Literally the most important post about the word literally

Mar 31, 2014

Dear Freelance Editor,

My roommate and I are both freelancers, and we spend a lot of time working from home. Co-working has been fine, until recently.

She is literally driving me nuts, because she keeps insisting that I am misusing the word literally. If I get one more passive-aggressive comment about it from her, I am literally going to scream.

Please tell her that she’s wrong.

Literally Losing It

Dear Literally Losing It,


This is one of those questions that forces your Freelance Editor to go down the etymology wormhole.

Buckets and buckets of editorial blood have been spilled over this issue. A few years ago, The Oatmeal published a rant against misuse, which popped up on my Facebook feed approximately eight million times (I betcha a nickel that it also gets posted in response to this article). In the post, the author argues that “literally” only means “exactly – without exaggeration.”

Thus, if you say that you are “literally dying,” someone should call an ambulance, because you are not long for this world.

The Oatmeal’s author is not wrong – the original definition of “literally” is “exactly, not figuratively, allegorically, etc.” But the tradition of using the word “literally” to denote an exaggerated emphasis is CENTURIES old, reaching back to the 17th century.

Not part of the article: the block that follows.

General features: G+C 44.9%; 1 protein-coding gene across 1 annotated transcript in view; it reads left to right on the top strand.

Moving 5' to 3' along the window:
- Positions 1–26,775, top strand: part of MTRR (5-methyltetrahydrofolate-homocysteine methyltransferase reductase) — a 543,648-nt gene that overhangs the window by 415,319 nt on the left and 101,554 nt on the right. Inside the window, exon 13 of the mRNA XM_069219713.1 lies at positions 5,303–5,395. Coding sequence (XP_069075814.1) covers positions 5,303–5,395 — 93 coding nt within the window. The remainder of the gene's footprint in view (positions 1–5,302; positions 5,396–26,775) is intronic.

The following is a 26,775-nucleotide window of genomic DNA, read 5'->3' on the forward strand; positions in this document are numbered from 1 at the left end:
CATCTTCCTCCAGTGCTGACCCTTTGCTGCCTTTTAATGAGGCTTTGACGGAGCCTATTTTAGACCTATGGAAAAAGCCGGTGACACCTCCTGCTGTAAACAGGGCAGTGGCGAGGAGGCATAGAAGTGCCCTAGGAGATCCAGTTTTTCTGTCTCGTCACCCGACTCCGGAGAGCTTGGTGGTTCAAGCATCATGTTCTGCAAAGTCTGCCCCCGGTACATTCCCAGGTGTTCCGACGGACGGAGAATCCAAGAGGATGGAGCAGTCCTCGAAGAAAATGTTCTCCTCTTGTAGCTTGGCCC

Jane Austen, Mark Twain, F. Scott Fitzgerald, and James Joyce were all great geniuses. And they all, technically, misused “literally.”

English is a heckuva language: promiscuous and undiscerning, it indiscriminately steals from other tongues and endangers its own sanctity at every turn. It constantly mutates and evolves, and pays no heed to the anguished wails of purists.

That is why, according to Merriam-Webster, “literally” now has TWO seemingly-contradictory definitions:

  1. in a literal sense or manner : actually <took the remark literally> <was literally insane>
  2. in effect : virtually <will literally turn the world upside down to combat cruelty

So where does your Freelance Editor land on this issue?

Thanks to a rich tradition of misuse, “literally” can now also be used for emphasis, at least in informal usage. Howl all you want, purists! You can’t fight this inexorable force! Submit to the tide of times!

Congratulations, letter writer. You’re not wrong; your roommate is wrong.

You may indeed use “literally” to indicate an exaggerated, or hyperbolic state. But use it sparingly – your letter indicates a tendency to pepper every phrase with the word.

Literally nobody likes a serial exaggerator.

This has been a note from a Freelance Editor.